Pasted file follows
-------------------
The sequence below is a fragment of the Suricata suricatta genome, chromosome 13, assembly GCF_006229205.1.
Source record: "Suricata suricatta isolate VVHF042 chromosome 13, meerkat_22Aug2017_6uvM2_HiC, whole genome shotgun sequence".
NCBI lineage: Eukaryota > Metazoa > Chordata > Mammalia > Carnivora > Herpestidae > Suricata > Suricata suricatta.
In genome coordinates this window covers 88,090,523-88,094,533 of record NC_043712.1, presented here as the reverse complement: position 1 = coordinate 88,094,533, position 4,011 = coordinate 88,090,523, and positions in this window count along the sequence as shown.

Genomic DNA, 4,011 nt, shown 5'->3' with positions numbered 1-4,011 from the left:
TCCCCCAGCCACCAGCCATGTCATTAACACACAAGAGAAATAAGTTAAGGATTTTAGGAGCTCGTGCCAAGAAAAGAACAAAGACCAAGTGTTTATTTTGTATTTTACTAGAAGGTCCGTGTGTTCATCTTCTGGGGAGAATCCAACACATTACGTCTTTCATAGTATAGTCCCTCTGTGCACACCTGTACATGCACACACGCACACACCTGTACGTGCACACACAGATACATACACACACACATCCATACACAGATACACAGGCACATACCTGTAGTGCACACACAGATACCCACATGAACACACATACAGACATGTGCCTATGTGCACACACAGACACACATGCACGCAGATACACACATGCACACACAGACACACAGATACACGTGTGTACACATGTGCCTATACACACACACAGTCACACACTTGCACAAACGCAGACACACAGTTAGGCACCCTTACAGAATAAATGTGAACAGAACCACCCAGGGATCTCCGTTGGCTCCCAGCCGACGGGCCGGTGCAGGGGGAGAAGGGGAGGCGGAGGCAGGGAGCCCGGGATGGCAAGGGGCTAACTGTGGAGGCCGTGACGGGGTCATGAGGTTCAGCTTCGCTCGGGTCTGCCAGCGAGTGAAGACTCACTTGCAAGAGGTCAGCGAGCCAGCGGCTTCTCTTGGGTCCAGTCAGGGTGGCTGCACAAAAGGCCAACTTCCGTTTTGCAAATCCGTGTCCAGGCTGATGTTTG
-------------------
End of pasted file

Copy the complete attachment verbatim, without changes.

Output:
The sequence below is a fragment of the Suricata suricatta genome, chromosome 13, assembly GCF_006229205.1.
Source record: "Suricata suricatta isolate VVHF042 chromosome 13, meerkat_22Aug2017_6uvM2_HiC, whole genome shotgun sequence".
NCBI lineage: Eukaryota > Metazoa > Chordata > Mammalia > Carnivora > Herpestidae > Suricata > Suricata suricatta.
In genome coordinates this window covers 88,090,523-88,094,533 of record NC_043712.1, presented here as the reverse complement: position 1 = coordinate 88,094,533, position 4,011 = coordinate 88,090,523, and positions in this window count along the sequence as shown.

Genomic DNA, 4,011 nt, shown 5'->3' with positions numbered 1-4,011 from the left:
TCCCCCAGCCACCAGCCATGTCATTAACACACAAGAGAAATAAGTTAAGGATTTTAGGAGCTCGTGCCAAGAAAAGAACAAAGACCAAGTGTTTATTTTGTATTTTACTAGAAGGTCCGTGTGTTCATCTTCTGGGGAGAATCCAACACATTACGTCTTTCATAGTATAGTCCCTCTGTGCACACCTGTACATGCACACACGCACACACCTGTACGTGCACACACAGATACATACACACACACATCCATACACAGATACACAGGCACATACCTGTAGTGCACACACAGATACCCACATGAACACACATACAGACATGTGCCTATGTGCACACACAGACACACATGCACGCAGATACACACATGCACACACAGACACACAGATACACGTGTGTACACATGTGCCTATACACACACACAGTCACACACTTGCACAAACGCAGACACACAGTTAGGCACCCTTACAGAATAAATGTGAACAGAACCACCCAGGGATCTCCGTTGGCTCCCAGCCGACGGGCCGGTGCAGGGGGAGAAGGGGAGGCGGAGGCAGGGAGCCCGGGATGGCAAGGGGCTAACTGTGGAGGCCGTGACGGGGTCATGAGGTTCAGCTTCGCTCGGGTCTGCCAGCGAGTGAAGACTCACTTGCAAGAGGTCAGCGAGCCAGCGGCTTCTCTTGGGTCCAGTCAGGGTGGCTGCACAAAAGGCCAACTTCCGTTTTGCAAATCCGTGTCCAGGCTGATGTTTG